Ísafjörður is home to Iceland’s oldest house, which dates back to 1734, and another of Iceland’s fiercely guarded secrets, the restaurant Tjöruhúsið. Set near the mouth of the fjord in an old long house once used for curing cod, the restaurant is reaching near mythical status in Iceland. Established in 2004, the communal restaurant only serves what comes in on the fishing boats, and with its seasonal, daily-changing menu, it’s Icelandic fare at its best.
In 2016, more than 60 million tourists visited New York City — dwarfing the city’s population of 8.4 million. And the majority of these visitors centered their trip on the (relatively) tiny island of Manhattan — coming in droves to see a Broadway play, sail around the Statue of Liberty, mourn at the 9/11 Memorial, shop, eat, and check out the most vibrant city in the world. All those visitors make space (and the awareness of it) an even more dear issue to locals. New York is also a city on the go.
Set in the brutally beautiful landscape of East Greenland, amidst jagged, snow-covered mountains and glacial blue fjords, is the ultimate environmental dystopia: the eerie, abandoned remnants of the famed World War II army base, Bluie East Two. I visited the site in June during an arctic expedition with a Vintage Air Rally, led by Sam Rutherford, a former British army officer and military history buff.
Muck Rack makes it simple to find people, tweets, or articles that mention any name, keyword, company, hashtag etc. We've compiled this guide to help you make the most of your search.
Selecting a term
Start searching tweets, articles from media outlets, articles mentioned in tweets, journalists'
names, titles and bios with some suggested searches:
Companies or Topics (e.g. iPhone, Microsoft)
Phrases (e.g. "cloud computing") — use quotes to keep the terms together
Twitter handles (e.g. @username) — returns those who have mentioned or replied to
Names (e.g. "David Pogue")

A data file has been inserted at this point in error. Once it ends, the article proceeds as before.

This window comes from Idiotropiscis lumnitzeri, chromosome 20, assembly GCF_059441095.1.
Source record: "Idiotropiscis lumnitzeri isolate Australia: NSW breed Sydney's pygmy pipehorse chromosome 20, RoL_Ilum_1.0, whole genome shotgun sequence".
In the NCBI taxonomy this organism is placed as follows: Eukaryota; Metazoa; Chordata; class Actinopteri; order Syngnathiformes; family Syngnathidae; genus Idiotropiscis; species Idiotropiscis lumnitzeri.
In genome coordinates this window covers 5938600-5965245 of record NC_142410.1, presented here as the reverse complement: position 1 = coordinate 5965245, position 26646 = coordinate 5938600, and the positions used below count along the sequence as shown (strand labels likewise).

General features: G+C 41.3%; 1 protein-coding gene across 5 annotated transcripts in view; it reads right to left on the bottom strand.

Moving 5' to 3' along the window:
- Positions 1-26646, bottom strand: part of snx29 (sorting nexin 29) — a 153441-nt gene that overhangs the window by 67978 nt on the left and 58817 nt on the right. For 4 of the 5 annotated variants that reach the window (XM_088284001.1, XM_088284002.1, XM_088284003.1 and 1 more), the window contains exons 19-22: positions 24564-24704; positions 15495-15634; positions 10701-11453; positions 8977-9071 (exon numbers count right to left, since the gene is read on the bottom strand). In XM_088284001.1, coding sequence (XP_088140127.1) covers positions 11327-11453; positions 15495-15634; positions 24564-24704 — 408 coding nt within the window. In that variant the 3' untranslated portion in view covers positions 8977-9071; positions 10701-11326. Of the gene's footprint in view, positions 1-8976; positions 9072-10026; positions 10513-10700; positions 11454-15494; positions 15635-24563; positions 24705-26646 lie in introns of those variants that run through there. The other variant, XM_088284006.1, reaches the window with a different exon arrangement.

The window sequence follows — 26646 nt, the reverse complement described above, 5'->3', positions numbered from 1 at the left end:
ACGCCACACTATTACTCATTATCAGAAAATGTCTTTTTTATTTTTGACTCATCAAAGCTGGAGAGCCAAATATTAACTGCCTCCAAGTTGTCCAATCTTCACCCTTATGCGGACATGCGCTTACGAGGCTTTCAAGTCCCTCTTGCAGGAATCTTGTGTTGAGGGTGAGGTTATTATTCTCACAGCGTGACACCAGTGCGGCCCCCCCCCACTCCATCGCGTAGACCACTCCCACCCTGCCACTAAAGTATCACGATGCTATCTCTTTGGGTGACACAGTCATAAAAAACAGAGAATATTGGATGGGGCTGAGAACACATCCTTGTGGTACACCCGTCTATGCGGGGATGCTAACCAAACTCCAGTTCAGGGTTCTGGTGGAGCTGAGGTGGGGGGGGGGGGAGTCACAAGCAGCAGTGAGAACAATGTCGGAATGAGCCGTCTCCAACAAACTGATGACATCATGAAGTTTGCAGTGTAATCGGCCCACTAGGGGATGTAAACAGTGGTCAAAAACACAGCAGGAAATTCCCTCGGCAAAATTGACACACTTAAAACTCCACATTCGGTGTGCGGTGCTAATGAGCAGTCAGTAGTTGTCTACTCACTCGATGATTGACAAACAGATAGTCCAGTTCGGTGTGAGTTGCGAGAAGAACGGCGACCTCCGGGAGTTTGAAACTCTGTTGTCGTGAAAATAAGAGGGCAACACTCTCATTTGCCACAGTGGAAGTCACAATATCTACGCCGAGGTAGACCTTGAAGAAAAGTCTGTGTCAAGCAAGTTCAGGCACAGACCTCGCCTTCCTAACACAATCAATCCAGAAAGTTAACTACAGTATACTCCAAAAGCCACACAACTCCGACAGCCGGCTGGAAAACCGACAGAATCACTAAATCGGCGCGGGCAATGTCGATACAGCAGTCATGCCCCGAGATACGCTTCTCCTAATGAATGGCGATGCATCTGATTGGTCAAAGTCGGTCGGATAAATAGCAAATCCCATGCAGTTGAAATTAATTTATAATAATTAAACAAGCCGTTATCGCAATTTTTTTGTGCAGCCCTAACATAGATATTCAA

Hashtags (e.g. #sxsw, #london2012)
Bio details (e.g. vegan, Olympics, father)
Muck Rack's Advanced Search allows for many boolean operators.
Find results that mention multiple specified terms, use AND or
+. For example, ensure each result contains both Elon Musk and Mark Zuckerberg by
searching Obama AND Romney or Obama + Romney.
Use the operators OR or , to broaden your search when you'd like either of
multiple terms to appear in results. (This is the default behavior of our search when no operators
are used.) For example, search for democrat OR republican to find results that refer to
Democrats and/or Republicans.
Use NOT or - to subtract results from your search. For
example, searching Disney will yield results about the Walt Disney Company as well as Walt Disney
World Resort. To exclude mentions of Disney World, search for Disney -World or Disney
When using one of these operators with a phrase, enclose it in quotation marks. For example, you can
find results about smartphones excluding Apple's iPhone 4S by searching smartphone -"iPhone
Exact case matching or punctuation
If you're searching for a brand name or keyword that relies on specific punctuation marks or capitalization, you can
find results that match your exact query by adding matchcase: before the keyword you're searching for, like matchcase:E*TRADE .
Use parentheses to separate multiple
boolean phrases. For example, to find journalists talking about having fun in Disney World or
Disneyland, search for ("disney world" OR disneyland) AND fun.
An asterisk can be used to search for any variation of a root word truncated by the asterisk. For example, searching for admin* will return results for administrator, administration, administer, administered, etc.
A near operator is an AND operator where you can control the distance between the words. You can vary the distance the near operation uses by adding a forward slash and number (between 0-99) such as strawberries NEAR/10 "whipped cream", which means the strawberries must exist within 10 words of "whipped cream".